[37] The matter does not end there as the provisions of the Regulations go on to provide a comprehensive, staged process of investigation, input rights of the parties and, if necessary, ultimate resolution by this Court. To illustrate, where an inspector issues a notice to withhold settlement pursuant to s. 14(3):

  • the inspector has 30 days to "make reasonable inquiries as to the rightful ownership of the livestock;
  • if these inquiries do not satisfactorily resolve ownership, the inspector directs the market operator to forward the withheld settlement funds to the Minister (s. 14(7));
  • s. 15(1) directs the Minister to "make all further inquiries that he or she considers necessary, and shall hear any persons claiming ownership of the livestock";
  • the onus is on the contributor to establish ownership (s. 14(5));
  • where the contributor is unable to discharge that onus, the Minister must release the sale proceeds to the rightful owner (if ownership has been satisfactorily established), or pay the money into court; and
  • ownership is ultimately determined by this Court, on application (s.15(6)).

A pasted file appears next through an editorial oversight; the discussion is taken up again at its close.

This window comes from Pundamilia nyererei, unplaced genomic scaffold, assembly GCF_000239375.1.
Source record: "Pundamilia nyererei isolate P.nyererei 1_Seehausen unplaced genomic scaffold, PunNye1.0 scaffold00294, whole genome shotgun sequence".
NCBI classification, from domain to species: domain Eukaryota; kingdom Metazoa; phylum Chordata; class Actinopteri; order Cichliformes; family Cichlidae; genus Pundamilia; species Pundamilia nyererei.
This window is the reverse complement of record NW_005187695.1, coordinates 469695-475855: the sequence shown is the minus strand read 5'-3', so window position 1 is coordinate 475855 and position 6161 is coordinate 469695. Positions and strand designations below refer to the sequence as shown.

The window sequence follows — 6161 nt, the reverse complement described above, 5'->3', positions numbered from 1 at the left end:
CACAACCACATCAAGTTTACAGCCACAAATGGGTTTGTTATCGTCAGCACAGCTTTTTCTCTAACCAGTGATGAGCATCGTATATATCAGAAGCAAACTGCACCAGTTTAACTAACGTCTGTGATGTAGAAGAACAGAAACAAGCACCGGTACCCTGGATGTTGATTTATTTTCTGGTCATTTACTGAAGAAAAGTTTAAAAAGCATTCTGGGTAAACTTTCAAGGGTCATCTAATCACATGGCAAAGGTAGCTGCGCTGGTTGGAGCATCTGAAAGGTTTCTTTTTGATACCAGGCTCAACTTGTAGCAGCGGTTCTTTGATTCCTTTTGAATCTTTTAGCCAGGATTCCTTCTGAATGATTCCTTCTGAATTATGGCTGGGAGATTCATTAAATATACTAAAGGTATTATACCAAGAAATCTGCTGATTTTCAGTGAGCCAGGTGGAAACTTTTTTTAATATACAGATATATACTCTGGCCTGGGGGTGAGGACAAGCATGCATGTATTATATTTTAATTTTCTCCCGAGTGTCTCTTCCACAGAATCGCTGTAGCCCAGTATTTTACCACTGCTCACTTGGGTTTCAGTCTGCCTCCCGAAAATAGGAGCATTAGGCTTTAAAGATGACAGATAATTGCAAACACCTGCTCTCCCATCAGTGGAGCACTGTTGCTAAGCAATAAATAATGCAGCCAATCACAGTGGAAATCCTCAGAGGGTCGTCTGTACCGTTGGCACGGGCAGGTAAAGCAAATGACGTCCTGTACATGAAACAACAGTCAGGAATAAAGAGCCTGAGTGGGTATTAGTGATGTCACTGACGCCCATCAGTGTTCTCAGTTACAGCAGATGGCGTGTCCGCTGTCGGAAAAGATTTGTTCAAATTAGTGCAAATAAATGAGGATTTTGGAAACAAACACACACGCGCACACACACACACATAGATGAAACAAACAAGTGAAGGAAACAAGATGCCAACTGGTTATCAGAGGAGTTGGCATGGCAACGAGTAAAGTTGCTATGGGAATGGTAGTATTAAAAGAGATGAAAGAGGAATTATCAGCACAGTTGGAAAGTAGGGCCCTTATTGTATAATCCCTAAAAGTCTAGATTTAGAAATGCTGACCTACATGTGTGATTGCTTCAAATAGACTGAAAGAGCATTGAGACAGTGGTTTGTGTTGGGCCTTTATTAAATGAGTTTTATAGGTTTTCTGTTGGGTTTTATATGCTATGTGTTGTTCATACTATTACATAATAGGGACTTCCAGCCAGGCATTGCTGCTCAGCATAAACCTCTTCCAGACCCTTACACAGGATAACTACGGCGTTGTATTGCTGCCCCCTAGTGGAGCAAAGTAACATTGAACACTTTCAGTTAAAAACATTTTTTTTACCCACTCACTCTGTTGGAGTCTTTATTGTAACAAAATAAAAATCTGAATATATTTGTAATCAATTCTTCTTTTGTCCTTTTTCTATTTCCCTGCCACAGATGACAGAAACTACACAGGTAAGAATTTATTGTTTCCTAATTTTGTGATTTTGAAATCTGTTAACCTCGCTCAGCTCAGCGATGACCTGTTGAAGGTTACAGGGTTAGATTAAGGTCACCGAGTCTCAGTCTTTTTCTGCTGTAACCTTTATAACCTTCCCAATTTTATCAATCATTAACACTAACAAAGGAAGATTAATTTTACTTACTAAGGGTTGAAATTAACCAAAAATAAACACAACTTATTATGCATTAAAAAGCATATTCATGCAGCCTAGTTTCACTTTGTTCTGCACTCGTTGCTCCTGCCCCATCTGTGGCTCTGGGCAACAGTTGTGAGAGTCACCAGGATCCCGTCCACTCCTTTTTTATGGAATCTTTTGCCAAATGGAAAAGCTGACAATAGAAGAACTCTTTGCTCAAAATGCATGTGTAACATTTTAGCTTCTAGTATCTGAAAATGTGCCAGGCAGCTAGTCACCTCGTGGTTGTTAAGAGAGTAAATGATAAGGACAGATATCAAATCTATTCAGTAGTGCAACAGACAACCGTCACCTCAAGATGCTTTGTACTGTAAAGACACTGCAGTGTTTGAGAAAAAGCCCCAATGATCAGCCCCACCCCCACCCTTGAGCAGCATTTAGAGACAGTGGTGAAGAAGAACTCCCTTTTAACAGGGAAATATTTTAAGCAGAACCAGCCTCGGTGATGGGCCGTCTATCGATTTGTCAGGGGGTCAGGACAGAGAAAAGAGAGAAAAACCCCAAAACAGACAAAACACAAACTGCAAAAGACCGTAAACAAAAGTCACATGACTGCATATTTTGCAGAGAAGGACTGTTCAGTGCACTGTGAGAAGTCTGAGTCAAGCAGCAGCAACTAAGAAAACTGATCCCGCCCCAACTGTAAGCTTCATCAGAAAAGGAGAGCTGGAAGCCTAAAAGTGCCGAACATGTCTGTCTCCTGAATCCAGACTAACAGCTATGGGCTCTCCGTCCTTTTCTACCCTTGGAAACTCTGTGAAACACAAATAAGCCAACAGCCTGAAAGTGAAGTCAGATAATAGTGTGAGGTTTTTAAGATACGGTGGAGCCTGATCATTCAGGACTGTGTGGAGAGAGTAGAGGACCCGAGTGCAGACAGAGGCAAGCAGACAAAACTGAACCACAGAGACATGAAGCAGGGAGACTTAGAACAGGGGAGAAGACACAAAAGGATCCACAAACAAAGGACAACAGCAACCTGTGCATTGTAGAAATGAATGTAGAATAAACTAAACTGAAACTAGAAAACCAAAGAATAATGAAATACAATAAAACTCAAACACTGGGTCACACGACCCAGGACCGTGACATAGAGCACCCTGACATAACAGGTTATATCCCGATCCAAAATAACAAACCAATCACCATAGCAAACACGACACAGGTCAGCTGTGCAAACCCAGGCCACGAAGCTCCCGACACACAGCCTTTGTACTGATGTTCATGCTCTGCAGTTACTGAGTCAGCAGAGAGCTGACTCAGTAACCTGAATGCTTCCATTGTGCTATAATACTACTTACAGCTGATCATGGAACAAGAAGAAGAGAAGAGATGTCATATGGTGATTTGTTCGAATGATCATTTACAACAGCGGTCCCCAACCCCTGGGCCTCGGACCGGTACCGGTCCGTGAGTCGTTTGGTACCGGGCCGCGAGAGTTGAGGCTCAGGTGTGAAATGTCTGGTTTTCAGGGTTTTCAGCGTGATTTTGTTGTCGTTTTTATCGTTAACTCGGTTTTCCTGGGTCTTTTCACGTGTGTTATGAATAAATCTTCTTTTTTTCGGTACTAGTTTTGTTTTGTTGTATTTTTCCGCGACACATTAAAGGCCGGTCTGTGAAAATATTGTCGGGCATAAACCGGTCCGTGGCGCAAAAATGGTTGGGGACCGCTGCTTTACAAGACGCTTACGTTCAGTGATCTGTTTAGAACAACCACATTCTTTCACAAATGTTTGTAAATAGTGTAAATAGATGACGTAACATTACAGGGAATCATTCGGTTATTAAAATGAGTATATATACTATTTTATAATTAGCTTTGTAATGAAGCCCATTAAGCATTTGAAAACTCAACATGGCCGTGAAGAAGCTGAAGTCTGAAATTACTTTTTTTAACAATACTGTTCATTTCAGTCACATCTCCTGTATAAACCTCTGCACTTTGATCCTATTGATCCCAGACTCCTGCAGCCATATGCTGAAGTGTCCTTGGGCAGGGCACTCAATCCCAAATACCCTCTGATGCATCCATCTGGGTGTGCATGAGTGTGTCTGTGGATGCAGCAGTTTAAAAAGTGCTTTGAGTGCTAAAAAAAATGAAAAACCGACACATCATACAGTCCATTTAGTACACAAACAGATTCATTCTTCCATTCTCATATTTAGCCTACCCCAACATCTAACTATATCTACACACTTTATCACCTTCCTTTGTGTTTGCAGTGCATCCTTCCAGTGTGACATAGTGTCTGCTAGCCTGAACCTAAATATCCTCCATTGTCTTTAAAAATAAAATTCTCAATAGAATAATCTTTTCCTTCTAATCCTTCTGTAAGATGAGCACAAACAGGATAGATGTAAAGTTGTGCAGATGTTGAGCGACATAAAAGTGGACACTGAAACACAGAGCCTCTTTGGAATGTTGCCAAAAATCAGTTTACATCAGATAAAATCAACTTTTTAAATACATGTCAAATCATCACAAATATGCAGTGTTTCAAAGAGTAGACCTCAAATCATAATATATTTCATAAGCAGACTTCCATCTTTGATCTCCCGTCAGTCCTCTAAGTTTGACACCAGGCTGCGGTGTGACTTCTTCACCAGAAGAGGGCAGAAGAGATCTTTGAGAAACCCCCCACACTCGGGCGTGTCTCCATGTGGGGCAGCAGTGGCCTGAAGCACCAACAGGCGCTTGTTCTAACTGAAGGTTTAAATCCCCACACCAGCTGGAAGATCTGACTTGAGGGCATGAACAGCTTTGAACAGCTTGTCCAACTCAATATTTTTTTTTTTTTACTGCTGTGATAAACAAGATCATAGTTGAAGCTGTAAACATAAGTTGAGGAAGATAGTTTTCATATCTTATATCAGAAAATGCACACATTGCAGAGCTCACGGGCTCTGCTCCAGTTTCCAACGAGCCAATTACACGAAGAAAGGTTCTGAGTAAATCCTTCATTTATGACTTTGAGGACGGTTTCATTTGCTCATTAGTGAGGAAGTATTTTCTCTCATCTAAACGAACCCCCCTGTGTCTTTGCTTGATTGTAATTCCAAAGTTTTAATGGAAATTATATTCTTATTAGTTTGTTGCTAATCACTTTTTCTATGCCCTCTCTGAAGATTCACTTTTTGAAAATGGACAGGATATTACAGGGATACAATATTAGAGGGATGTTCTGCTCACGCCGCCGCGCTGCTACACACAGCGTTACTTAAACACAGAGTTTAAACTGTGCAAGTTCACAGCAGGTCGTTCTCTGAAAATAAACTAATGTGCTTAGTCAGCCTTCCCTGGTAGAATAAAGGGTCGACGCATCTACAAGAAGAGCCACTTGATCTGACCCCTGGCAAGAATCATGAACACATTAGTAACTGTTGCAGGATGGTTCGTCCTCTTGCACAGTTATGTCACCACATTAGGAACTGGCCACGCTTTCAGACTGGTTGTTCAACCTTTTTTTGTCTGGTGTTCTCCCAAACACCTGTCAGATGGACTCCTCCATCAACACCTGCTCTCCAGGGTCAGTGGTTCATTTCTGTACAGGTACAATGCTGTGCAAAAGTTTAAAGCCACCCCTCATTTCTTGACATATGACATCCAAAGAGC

[38] Absent an exception or special circumstance, the legislative scheme set out in ss. 14 and 15 of the Regulations must be exhausted before prerogative relief can be sought. In any event, by putting the ultimate question of livestock ownership in the hands of this Court on a substantive basis pursuant to s. 15(6) of the Regulations, the legislature has signalled an intention to involve this Court in a broader, more adjudicative fashion on the very merits of the ownership issue. Preliminary judicial intervention is incompatible with the role assigned to this Court by s. 15(6).

[39] In conclusion, I find the within application for prerogative relief to be moot, and in any event premature and/or brought in the face of an alternate, yet equally effective statutory scheme. The legislature has created a summary resolution process for disputes about ownership of livestock by engaging the input of officials who possess expertise in the field. For these reasons, the application to quash must be denied."

The content of this article is intended to provide a general guide to the subject matter. Specialist advice should be sought about your specific circumstances.